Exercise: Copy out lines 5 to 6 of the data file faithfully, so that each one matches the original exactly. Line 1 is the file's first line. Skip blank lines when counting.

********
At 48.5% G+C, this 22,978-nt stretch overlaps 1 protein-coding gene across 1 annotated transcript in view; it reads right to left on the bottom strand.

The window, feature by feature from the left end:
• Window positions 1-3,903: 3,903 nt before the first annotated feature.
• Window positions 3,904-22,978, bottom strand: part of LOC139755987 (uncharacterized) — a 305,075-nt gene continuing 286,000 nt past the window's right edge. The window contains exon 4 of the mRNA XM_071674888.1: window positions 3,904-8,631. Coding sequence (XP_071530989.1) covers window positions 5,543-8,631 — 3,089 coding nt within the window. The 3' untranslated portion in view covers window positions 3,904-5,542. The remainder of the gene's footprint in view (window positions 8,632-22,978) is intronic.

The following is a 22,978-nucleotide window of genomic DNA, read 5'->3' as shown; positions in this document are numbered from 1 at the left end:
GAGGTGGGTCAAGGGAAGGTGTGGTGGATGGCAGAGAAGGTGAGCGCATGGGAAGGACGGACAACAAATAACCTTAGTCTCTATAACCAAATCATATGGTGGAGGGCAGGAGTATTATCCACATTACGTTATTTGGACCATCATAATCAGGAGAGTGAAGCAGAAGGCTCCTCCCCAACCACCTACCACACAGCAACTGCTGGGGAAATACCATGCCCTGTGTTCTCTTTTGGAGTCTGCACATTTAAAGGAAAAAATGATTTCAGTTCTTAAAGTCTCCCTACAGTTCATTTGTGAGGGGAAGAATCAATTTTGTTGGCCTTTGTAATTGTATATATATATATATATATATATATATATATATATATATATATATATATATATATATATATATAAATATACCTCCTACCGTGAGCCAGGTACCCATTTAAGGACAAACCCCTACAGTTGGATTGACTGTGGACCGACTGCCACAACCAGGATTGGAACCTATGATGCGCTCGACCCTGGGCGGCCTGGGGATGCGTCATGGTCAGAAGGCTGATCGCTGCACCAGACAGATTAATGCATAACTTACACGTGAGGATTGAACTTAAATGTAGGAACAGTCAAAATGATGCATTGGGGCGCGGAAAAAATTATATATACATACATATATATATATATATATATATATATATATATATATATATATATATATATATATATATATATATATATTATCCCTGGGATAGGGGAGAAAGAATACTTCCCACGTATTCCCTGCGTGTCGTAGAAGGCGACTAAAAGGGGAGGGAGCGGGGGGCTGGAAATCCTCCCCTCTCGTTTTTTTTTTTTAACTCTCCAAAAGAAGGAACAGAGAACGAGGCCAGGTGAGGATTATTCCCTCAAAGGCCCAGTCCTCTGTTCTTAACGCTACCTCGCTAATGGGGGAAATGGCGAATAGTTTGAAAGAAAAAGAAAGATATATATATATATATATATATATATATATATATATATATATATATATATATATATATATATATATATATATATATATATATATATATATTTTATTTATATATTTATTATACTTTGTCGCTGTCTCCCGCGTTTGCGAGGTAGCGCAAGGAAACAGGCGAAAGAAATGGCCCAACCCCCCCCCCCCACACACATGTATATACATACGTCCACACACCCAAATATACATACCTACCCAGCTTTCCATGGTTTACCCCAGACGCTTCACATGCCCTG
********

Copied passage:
The following is a 22,978-nucleotide window of genomic DNA, read 5'->3' as shown; positions in this document are numbered from 1 at the left end:
GAGGTGGGTCAAGGGAAGGTGTGGTGGATGGCAGAGAAGGTGAGCGCATGGGAAGGACGGACAACAAATAACCTTAGTCTCTATAACCAAATCATATGGTGGAGGGCAGGAGTATTATCCACATTACGTTATTTGGACCATCATAATCAGGAGAGTGAAGCAGAAGGCTCCTCCCCAACCACCTACCACACAGCAACTGCTGGGGAAATACCATGCCCTGTGTTCTCTTTTGGAGTCTGCACATTTAAAGGAAAAAATGATTTCAGTTCTTAAAGTCTCCCTACAGTTCATTTGTGAGGGGAAGAATCAATTTTGTTGGCCTTTGTAATTGTATATATATATATATATATATATATATATATATATATATATATATATATATATATATATATATAAATATACCTCCTACCGTGAGCCAGGTACCCATTTAAGGACAAACCCCTACAGTTGGATTGACTGTGGACCGACTGCCACAACCAGGATTGGAACCTATGATGCGCTCGACCCTGGGCGGCCTGGGGATGCGTCATGGTCAGAAGGCTGATCGCTGCACCAGACAGATTAATGCATAACTTACACGTGAGGATTGAACTTAAATGTAGGAACAGTCAAAATGATGCATTGGGGCGCGGAAAAAATTATATATACATACATATATATATATATATATATATATATATATATATATATATATATATATATATATATATATATATATATTATCCCTGGGATAGGGGAGAAAGAATACTTCCCACGTATTCCCTGCGTGTCGTAGAAGGCGACTAAAAGGGGAGGGAGCGGGGGGCTGGAAATCCTCCCCTCTCGTTTTTTTTTTTTAACTCTCCAAAAGAAGGAACAGAGAACGAGGCCAGGTGAGGATTATTCCCTCAAAGGCCCAGTCCTCTGTTCTTAACGCTACCTCGCTAATGGGGGAAATGGCGAATAGTTTGAAAGAAAAAGAAAGATATATATATATATATATATATATATATATATATATATATATATATATATATATATATATATATATATATATATATATATATATATATATTTTATTTATATATTTATTATACTTTGTCGCTGTCTCCCGCGTTTGCGAGGTAGCGCAAGGAAACAGGCGAAAGAAATGGCCCAACCCCCCCCCCCCACACACATGTATATACATACGTCCACACACCCAAATATACATACCTACCCAGCTTTCCATGGTTTACCCCAGACGCTTCACATGCCCTG